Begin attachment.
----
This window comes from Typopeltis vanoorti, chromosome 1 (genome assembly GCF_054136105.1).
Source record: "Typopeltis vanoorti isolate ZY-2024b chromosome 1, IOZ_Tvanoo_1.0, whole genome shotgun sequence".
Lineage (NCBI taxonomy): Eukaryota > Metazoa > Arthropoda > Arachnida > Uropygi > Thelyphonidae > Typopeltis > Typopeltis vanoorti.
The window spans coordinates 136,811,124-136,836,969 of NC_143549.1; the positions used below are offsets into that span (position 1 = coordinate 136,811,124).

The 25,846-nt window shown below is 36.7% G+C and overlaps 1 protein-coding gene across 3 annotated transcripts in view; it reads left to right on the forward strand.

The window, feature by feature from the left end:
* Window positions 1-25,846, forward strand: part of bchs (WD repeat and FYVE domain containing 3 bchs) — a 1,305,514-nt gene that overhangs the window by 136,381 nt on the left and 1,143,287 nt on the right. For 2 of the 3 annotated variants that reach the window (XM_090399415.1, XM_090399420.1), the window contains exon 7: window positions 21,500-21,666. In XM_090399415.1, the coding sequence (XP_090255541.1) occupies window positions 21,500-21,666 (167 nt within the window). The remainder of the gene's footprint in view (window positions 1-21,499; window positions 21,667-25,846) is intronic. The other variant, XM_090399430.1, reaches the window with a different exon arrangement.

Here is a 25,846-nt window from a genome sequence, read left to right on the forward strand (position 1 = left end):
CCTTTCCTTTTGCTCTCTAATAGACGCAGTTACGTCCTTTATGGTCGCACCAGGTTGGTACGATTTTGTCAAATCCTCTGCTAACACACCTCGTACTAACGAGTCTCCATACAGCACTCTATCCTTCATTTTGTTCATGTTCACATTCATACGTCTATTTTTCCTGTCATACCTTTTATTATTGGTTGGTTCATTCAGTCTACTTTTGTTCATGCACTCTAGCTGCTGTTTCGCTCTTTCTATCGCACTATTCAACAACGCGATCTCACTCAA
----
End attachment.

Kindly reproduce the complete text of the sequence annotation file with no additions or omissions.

This window comes from Typopeltis vanoorti, chromosome 1 (genome assembly GCF_054136105.1).
Source record: "Typopeltis vanoorti isolate ZY-2024b chromosome 1, IOZ_Tvanoo_1.0, whole genome shotgun sequence".
Lineage (NCBI taxonomy): Eukaryota > Metazoa > Arthropoda > Arachnida > Uropygi > Thelyphonidae > Typopeltis > Typopeltis vanoorti.
The window spans coordinates 136,811,124-136,836,969 of NC_143549.1; the positions used below are offsets into that span (position 1 = coordinate 136,811,124).

The 25,846-nt window shown below is 36.7% G+C and overlaps 1 protein-coding gene across 3 annotated transcripts in view; it reads left to right on the forward strand.

The window, feature by feature from the left end:
* Window positions 1-25,846, forward strand: part of bchs (WD repeat and FYVE domain containing 3 bchs) — a 1,305,514-nt gene that overhangs the window by 136,381 nt on the left and 1,143,287 nt on the right. For 2 of the 3 annotated variants that reach the window (XM_090399415.1, XM_090399420.1), the window contains exon 7: window positions 21,500-21,666. In XM_090399415.1, the coding sequence (XP_090255541.1) occupies window positions 21,500-21,666 (167 nt within the window). The remainder of the gene's footprint in view (window positions 1-21,499; window positions 21,667-25,846) is intronic. The other variant, XM_090399430.1, reaches the window with a different exon arrangement.

Here is a 25,846-nt window from a genome sequence, read left to right on the forward strand (position 1 = left end):
CCTTTCCTTTTGCTCTCTAATAGACGCAGTTACGTCCTTTATGGTCGCACCAGGTTGGTACGATTTTGTCAAATCCTCTGCTAACACACCTCGTACTAACGAGTCTCCATACAGCACTCTATCCTTCATTTTGTTCATGTTCACATTCATACGTCTATTTTTCCTGTCATACCTTTTATTATTGGTTGGTTCATTCAGTCTACTTTTGTTCATGCACTCTAGCTGCTGTTTCGCTCTTTCTATCGCACTATTCAACAACGCGATCTCACTCAA